Public Speaking Expert
When you are a world famous actress you are not expected to get nervous giving a speech but it turns out that it can happen to everyone with Jennifer Garner turning to her seven year old daughter for advice for beating speech making nerves.
The actress, known fro her role in Dallas Buyers Club, was giving a speech at the New York City hotel at the first ever Save the Children benefit where the audience included former secretary of state Hilary Clinton.
With such a prestigious audience for her speech it was hardly surprising that Jennifer Garner felt nervous about being the centre of attention and she revealed during the start of the speech that it was her daughter Violet who helped her to calm her nerves before the event.
According to Vanity Fair, Jennifer Garner started her speech by letting the crowd know about her nerves and how she hoped to get over them by following daughter Violets advice: “I told my daughter Violet that I was a little nervous to speak in front of a crowd like this, and she gave me a great piece of advice, which was: to imagine that you are all our dogs, Martha Stewart and Gandhi, and to imagine you’re all wagging your tails, waiting for a treat, and the treat is my speech!”
Jennifer made the speech very personal to her and her family which demostrated her dedicated to the charity and the work that it does.
She said: “I’m here tonight to accept this award on behalf of my parents, who are here. My mother, who’s mother, Violet, crossed the country in a covered wagon, married at 14, raised her nine kids in a one-room house in Locust Grove, Oklahoma, in the height of the dust-bowl Depression. My father, who along with his brother and sisters, was raised by a widowed mother on a string and a prayer in Baytown, Texas. They both credit their success to their educations. They were the only ones in their families to graduate from college, and they credit their ability to get that education, and be successful in getting that education, to the thoughtful intervention of people outside their families. Neighbors who lent them books, teachers who believed in and pushed them, boy-scout leaders, and the members of the United Methodist Church.”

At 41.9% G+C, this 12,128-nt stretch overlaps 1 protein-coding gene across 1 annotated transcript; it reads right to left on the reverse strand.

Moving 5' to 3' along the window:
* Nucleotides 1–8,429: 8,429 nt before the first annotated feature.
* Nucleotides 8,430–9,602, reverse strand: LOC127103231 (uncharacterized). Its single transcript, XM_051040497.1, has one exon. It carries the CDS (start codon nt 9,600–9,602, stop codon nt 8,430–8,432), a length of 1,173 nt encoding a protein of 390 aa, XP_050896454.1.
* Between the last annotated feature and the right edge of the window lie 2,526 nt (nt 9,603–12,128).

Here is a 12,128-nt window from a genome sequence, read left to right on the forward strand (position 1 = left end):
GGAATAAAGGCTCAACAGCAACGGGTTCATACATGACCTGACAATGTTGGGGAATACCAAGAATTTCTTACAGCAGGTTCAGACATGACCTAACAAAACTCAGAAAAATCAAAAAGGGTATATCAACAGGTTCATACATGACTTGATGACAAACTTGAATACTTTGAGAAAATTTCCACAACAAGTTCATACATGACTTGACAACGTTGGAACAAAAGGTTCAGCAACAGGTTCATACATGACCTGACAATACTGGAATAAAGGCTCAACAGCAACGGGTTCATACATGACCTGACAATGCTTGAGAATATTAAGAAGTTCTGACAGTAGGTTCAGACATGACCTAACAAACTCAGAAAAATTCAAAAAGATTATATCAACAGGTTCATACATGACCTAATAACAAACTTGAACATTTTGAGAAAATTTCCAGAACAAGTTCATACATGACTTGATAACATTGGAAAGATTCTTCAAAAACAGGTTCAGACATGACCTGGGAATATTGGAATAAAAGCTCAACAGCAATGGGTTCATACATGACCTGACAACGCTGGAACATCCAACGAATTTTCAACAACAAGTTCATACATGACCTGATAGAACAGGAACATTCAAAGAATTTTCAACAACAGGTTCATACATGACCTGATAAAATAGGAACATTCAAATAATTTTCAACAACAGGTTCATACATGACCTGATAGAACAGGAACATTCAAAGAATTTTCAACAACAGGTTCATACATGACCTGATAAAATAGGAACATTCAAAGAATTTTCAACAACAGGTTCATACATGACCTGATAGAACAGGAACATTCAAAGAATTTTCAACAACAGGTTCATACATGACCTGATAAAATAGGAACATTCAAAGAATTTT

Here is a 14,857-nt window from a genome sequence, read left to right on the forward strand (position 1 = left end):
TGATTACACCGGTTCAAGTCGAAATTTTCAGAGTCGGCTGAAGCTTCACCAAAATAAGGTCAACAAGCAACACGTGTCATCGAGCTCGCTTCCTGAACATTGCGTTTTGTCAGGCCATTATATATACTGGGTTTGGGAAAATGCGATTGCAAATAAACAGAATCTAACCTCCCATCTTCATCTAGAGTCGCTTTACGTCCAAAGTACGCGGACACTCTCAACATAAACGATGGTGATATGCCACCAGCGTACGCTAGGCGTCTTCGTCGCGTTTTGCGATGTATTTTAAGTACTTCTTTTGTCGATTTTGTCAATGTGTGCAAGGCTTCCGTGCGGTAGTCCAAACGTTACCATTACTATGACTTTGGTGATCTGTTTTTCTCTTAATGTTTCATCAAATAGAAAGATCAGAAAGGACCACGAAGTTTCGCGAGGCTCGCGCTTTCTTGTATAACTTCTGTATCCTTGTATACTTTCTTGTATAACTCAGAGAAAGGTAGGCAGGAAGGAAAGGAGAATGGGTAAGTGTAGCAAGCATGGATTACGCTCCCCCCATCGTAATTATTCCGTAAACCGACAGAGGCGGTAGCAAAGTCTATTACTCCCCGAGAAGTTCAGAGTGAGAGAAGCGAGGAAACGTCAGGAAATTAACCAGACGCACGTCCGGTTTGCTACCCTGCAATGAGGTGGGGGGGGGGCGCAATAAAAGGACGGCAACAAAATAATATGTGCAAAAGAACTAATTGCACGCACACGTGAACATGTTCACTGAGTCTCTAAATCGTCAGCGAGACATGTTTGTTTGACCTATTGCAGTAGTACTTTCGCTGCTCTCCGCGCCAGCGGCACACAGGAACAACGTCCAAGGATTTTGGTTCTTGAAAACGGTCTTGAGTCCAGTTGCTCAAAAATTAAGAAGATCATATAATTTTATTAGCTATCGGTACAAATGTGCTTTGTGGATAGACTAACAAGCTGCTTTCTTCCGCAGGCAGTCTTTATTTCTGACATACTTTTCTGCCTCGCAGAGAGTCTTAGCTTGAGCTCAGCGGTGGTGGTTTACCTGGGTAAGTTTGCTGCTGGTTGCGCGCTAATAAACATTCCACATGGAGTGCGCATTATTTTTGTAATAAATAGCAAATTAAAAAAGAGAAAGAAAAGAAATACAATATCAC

And she finished her speech explaining why she had chosen this event to bring out her young daughter into the limelight: “My husband and I have never taken our kids to a public event before, but I brought my daughter Violet, because just as I was inspired by my parents, their stories and their quiet acts of service as I grew up, I want her to see the passionate commitment Mark Shriver and Hillary Clinton have to make the world a better place for everyone.
“A while ago I said to my seven-year-old, Do you want to go and take a break and run around in the lobby? And she said, No, Mom. The speeches are really great. I want to hear everything.”
A great speech has the power to captivate thee most diverse of crowds and sometimes all you need is a little support or a quick trick to beat those speech making nerves.